Reporter’s fake job irks real dot-com

New York’s Silicon Alley was in a tizzy last week after the New Yorker ran a hilarious piece called “My Fake Job,” in which former Letterman writer Rodney Rothman recounted his days of masquerading as an employee at an unnamed Manhattan dot-com consultancy.

After walking into the company’s offices, claiming a desk and securing a phone extension under a phoney name, Rothman spent three weeks noshing on free snacks, enjoying company-provided massages and carrying on imaginary business calls from his cubicle.

The identity of the company was not revealed. But it didn’t take long for employees of Luminant Worldwide Corp., an Internet consultant and Web design company that recently laid off about 25 per cent of its workforce, to recognize the reporter’s descriptions of their workplace. (The most telling clue was a T-shirt mentioned by Rothman that read “May the e-force be with you.” Luminant distributed the shirts to employees this year.)

Repercussions quickly ensued. CEO Jim Corey sent out a company-wide e-mail (later posted on a message board on the job site in which he said “There are descriptions in the story that strongly suggest he was writing about Luminant” and that the company has “reason to believe it could have happened.” Corey went on to list a series of beefed-up security procedures, including, “Introduce yourself to unfamiliar people” (“Hey, it is also a great way to make some friends”) and “Don’t allow unfamiliar people to follow you through doors with secure access.”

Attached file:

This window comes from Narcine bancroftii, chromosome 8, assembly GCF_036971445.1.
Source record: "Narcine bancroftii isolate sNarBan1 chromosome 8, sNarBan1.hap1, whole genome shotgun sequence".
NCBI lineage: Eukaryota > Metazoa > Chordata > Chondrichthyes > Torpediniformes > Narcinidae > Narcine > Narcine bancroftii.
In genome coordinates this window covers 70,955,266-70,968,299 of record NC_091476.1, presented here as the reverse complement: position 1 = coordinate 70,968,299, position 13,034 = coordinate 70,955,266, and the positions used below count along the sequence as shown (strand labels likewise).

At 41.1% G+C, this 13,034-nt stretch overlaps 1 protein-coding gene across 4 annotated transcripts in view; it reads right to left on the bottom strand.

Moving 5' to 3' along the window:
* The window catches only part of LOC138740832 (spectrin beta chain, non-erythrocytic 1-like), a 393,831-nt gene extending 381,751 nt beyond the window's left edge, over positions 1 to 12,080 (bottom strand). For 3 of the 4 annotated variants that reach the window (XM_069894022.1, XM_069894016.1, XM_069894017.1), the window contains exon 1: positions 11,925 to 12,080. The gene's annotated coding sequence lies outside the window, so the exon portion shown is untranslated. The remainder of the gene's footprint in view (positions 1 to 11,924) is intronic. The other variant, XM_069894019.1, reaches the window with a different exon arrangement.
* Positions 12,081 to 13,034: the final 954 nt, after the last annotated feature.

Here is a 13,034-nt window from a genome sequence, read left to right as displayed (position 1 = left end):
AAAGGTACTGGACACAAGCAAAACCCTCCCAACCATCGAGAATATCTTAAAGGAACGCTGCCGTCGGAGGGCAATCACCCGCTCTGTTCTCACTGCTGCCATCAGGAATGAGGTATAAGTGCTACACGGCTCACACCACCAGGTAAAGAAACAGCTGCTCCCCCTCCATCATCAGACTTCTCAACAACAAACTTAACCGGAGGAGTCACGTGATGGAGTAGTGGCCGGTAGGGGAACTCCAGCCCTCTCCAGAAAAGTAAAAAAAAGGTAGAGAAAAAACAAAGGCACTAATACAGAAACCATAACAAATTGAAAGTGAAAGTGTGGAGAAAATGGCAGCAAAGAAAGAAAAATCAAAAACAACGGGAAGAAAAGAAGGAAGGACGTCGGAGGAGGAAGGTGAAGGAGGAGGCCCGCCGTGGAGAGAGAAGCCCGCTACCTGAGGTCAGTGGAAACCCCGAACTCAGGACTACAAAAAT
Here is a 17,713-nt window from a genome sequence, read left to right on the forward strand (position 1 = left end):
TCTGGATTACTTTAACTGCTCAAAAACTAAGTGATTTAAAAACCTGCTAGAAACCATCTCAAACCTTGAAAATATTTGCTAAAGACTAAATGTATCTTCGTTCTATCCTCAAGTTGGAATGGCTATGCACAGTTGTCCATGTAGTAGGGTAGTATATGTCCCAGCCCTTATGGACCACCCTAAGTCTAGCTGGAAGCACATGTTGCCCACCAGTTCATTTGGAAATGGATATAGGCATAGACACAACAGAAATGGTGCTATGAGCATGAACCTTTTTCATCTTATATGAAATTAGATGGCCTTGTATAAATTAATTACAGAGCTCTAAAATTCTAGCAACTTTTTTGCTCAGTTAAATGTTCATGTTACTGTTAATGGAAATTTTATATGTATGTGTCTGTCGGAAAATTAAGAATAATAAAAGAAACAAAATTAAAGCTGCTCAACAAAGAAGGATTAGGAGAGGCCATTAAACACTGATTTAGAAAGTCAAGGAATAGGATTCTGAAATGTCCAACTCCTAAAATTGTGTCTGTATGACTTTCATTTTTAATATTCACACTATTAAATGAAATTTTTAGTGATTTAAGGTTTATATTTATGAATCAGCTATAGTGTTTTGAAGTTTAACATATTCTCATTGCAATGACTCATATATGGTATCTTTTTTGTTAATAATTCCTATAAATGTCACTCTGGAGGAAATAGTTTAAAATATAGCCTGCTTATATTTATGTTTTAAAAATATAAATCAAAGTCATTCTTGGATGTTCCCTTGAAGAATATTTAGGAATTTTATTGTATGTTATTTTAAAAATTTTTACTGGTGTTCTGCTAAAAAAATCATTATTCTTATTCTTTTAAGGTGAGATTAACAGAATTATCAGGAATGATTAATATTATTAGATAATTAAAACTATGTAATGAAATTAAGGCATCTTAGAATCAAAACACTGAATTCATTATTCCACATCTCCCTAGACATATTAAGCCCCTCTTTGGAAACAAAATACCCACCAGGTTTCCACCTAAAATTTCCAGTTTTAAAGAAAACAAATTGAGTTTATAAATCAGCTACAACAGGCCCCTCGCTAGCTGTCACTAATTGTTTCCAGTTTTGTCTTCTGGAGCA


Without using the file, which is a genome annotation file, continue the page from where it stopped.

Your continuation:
Corey’s message also hinted at possible lawsuits: “The author of the story was clearly deceptive in posing as an employee, and worked to gain access to the building by following persons with key cards and providing vague and false information to employees. We will be seeking the advice of our legal counsel on how, if at all, we should respond to this incident. If it turns out that the company was Luminant, I’d like to know if he took anything from our offices, interfered with our work in any way or harassed any of our employees.”

Luminant had no official comment. The New Yorker was immediately unavailable for comment.